Enacy Mapakame Business Reporter
Economists say the recently sworn-in Cabinet should prioritise increased production, ease of doing business reforms and local content promotion as a means to hasten economic turnaround. There is consensus agriculture, mining and manufacturing industry could make the country’s road to stability faster and smoother.
These, they said, will be anchored on increased production, especially in agriculture which has for years been the back bone of the economy, supporting downstream industries, before a rapid downturn at the turn of the millennium. The sector provides an estimated 60 percent of the raw materials in the manufacturing industry while accounting for 70 percent of the country’s workforce.
However, to experience a major boom in agriculture, there is need to relook at tenure of security as the lack of finality on the matter has hindered the new breed of farmers from getting bank loans. Since the land reform exercise which saw a multitude of indigenous Zimbabweans owning land and venturing into agriculture, access to finance has been a contentious issue due to lack of security.
The 99-year lease debate has raged on for years and it is hoped with the new leadership in place, this can be concluded and implemented smoothly. Economists Dr Gift Mugano said Government also need to expedite the ease of doing business reforms which in turn should help the country attract both domestic and foreign investment.
“While the Office of the President and Cabinet (OPC) has been working on reforms, there is need to speed up this process and implementation, we should not spend more time in discussions, but implementation so that the world realises we are serious as a country,” he said.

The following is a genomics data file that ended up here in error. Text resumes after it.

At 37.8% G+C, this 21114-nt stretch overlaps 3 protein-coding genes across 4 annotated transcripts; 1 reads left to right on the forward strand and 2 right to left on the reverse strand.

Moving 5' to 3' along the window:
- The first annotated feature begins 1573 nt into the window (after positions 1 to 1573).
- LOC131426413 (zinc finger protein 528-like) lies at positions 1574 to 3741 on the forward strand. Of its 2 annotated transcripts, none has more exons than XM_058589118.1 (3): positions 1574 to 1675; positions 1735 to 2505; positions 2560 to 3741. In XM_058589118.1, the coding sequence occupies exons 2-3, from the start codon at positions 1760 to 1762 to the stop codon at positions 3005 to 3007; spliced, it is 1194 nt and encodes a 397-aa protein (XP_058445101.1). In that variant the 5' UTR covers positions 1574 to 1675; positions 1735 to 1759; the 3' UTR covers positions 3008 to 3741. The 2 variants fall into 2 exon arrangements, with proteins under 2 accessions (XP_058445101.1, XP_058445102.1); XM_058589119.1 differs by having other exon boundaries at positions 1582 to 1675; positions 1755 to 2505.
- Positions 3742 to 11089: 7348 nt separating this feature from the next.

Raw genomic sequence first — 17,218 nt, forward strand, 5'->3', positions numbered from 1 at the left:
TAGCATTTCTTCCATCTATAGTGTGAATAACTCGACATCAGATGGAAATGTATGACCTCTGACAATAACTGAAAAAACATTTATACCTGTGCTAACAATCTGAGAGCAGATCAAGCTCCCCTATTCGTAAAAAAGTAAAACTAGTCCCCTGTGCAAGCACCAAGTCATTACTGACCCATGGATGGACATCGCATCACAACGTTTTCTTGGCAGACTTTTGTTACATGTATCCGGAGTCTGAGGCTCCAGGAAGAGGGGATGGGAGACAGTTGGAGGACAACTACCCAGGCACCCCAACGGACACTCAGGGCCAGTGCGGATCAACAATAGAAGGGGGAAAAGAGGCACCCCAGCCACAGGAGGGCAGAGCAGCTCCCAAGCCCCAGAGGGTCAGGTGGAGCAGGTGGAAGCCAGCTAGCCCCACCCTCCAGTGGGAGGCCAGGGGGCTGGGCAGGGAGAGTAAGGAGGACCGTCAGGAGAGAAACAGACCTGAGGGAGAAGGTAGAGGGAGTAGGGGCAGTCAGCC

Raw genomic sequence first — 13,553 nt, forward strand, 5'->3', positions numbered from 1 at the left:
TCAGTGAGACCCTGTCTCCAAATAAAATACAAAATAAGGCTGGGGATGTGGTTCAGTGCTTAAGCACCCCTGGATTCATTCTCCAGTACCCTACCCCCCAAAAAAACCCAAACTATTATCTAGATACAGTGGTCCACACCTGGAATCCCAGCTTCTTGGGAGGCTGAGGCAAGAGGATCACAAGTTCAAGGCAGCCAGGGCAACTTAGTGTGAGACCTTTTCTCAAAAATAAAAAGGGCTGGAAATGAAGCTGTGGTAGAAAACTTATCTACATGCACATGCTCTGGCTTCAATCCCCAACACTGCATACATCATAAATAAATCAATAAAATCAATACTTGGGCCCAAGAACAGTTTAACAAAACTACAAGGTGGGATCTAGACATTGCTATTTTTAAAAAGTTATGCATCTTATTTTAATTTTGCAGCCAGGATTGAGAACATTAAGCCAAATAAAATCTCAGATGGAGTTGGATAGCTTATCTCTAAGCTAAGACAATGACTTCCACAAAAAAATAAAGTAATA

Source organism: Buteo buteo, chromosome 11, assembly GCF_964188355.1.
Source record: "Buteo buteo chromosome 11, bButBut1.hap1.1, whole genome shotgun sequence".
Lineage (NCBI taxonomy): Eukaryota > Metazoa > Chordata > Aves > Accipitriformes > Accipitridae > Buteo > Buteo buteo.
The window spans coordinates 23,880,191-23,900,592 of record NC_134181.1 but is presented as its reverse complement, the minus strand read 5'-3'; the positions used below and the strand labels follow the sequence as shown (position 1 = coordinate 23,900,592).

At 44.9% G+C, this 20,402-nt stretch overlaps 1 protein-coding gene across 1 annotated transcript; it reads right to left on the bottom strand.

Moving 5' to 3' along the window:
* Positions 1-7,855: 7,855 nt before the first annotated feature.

The OPC, together with various stakeholders such as ZimTrade have been working on ease of doing export business reforms, aimed at removing regulatory obstacles that hinder smooth flow of export business in the country.
Buy Zimbabwe chief executive officer Munyaradzi Hwengwere said there was need to bring finality to local content policy and its implementation while pushing for increased production. This, he said, would also help create jobs.
“The most important thing we need right now is increase production, that is how we can create jobs,” said Mr Hwengwere by telephone.
He said Zimbabwe could take a cue from neighbouring South Africa who are implementing a local content policy on selected products to promote employment creation.
“We need to identify some products that have a huge impact in creating jobs.
In South Africa for example, the emphasis is on job creation and local consumption. It is mandatory for some products to be procured locally.
“We can do the same thing here and boost local production be it in agriculture or mining,” he said.
Mr Hwengwere cited Finance and Economic Development, Industry and Commerce as well as Mines and Mining Development as the key strategic ministries crucial in the quick economic turnaround strategy.
In his inaugural speech, President Emmerson Mnangagwa spoke against corruption and said stern measures would be taken against all those found in the wrong. Analysts concurred corruption has been a cancerous to the economy and should be nipped in the bud across all ministries.